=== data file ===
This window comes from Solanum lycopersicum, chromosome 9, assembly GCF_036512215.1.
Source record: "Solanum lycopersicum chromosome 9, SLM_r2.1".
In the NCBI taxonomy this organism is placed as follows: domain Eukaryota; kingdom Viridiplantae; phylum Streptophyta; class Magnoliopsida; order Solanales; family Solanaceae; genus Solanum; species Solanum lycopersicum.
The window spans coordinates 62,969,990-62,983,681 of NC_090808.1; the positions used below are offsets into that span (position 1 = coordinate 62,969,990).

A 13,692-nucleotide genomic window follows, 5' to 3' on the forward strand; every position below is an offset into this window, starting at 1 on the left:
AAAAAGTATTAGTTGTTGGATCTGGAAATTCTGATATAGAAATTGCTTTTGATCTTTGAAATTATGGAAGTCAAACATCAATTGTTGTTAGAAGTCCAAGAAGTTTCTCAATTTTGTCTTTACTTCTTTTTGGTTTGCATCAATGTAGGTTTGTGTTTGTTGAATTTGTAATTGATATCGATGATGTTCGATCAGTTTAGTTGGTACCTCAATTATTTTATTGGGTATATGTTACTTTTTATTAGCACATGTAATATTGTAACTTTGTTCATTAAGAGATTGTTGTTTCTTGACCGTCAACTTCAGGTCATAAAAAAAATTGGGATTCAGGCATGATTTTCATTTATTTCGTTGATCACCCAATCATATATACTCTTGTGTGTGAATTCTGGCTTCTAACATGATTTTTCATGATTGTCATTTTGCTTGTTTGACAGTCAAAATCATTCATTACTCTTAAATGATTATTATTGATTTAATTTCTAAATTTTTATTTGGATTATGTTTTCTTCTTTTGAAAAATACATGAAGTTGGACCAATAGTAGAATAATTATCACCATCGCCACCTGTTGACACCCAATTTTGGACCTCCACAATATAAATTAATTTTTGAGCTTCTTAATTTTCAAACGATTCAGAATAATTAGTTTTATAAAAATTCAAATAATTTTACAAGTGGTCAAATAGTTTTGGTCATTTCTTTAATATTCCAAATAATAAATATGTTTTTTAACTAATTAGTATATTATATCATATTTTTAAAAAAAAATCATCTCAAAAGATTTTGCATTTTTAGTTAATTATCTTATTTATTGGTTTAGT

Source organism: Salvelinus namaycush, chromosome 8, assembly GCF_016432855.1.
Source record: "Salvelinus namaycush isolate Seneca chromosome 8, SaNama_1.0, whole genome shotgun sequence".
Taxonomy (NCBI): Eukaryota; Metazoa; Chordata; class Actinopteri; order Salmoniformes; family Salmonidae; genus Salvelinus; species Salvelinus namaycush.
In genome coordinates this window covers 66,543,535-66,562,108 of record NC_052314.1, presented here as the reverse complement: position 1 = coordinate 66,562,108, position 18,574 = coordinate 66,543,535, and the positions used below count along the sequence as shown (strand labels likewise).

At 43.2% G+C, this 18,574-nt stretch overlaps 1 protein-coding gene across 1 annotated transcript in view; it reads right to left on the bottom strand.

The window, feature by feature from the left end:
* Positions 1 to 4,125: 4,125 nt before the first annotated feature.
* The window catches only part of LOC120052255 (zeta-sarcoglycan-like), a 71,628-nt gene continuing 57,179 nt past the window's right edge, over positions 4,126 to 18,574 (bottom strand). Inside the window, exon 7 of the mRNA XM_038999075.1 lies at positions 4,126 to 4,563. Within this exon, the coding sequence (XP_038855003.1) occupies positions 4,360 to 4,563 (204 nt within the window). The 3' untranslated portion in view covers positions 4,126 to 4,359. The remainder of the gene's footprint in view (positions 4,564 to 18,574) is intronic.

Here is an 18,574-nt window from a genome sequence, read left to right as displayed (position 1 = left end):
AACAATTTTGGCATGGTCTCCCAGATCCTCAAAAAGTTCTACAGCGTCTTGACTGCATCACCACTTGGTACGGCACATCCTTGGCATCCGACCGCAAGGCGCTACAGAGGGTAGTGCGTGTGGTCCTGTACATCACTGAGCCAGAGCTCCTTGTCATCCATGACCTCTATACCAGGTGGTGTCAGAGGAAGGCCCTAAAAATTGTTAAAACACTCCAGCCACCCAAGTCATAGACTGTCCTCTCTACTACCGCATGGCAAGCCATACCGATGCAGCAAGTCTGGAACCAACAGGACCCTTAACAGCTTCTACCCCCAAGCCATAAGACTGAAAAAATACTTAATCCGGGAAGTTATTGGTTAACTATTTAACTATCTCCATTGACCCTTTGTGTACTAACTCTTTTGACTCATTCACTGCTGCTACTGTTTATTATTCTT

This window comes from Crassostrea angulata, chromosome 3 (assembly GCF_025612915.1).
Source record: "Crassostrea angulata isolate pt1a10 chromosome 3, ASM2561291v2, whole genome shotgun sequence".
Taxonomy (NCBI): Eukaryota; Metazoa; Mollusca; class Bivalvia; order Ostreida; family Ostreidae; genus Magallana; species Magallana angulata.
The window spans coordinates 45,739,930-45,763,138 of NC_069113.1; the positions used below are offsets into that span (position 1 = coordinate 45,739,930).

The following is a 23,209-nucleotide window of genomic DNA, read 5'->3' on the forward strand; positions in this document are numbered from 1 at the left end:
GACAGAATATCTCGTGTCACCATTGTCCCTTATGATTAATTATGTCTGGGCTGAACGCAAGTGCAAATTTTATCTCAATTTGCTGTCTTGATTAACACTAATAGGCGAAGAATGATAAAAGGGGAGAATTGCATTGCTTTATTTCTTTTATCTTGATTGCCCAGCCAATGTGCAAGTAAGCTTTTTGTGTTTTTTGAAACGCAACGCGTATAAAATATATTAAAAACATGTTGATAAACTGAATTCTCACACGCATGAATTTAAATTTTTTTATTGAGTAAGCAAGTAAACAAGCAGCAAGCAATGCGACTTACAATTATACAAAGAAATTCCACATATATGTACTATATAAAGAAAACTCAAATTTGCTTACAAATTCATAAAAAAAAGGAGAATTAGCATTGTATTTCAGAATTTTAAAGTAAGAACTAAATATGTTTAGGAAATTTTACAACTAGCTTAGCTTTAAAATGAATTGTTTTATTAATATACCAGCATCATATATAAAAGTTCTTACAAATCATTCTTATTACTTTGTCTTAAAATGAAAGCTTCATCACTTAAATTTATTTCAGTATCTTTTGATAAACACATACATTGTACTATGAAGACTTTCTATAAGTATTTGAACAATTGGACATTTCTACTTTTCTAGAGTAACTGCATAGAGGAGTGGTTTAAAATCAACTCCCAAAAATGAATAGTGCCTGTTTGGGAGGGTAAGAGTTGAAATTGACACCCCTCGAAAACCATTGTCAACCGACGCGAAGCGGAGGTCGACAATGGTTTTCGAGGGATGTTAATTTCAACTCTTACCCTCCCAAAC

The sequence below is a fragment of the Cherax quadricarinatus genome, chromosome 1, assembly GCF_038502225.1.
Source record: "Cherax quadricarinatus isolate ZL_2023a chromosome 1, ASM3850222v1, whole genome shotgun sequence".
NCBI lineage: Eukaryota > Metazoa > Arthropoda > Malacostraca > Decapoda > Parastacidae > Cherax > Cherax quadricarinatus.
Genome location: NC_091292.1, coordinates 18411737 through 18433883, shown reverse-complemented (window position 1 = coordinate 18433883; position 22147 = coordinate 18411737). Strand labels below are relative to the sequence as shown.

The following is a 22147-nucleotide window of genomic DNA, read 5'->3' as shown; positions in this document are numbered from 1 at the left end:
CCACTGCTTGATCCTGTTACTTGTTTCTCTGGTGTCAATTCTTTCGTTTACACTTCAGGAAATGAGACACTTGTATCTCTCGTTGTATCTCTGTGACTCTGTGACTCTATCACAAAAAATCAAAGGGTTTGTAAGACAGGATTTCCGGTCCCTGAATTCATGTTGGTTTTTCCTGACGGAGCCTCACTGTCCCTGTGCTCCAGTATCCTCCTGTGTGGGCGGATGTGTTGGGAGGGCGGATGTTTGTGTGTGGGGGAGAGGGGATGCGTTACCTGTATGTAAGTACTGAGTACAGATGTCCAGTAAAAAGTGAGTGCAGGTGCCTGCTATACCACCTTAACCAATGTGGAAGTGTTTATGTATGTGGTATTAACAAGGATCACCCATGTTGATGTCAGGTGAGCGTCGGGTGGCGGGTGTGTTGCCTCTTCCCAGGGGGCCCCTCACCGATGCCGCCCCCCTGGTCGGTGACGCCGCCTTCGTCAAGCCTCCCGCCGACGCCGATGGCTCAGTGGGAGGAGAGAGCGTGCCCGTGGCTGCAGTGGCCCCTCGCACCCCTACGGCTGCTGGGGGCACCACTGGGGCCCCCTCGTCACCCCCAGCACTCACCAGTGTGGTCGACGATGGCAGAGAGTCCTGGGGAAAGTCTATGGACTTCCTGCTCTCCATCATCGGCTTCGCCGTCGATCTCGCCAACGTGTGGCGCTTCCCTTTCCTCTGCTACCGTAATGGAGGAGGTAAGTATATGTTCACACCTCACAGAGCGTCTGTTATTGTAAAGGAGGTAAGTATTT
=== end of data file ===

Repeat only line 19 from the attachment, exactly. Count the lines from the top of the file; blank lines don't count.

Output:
Taxonomy (NCBI): Eukaryota; Metazoa; Mollusca; class Bivalvia; order Ostreida; family Ostreidae; genus Magallana; species Magallana angulata.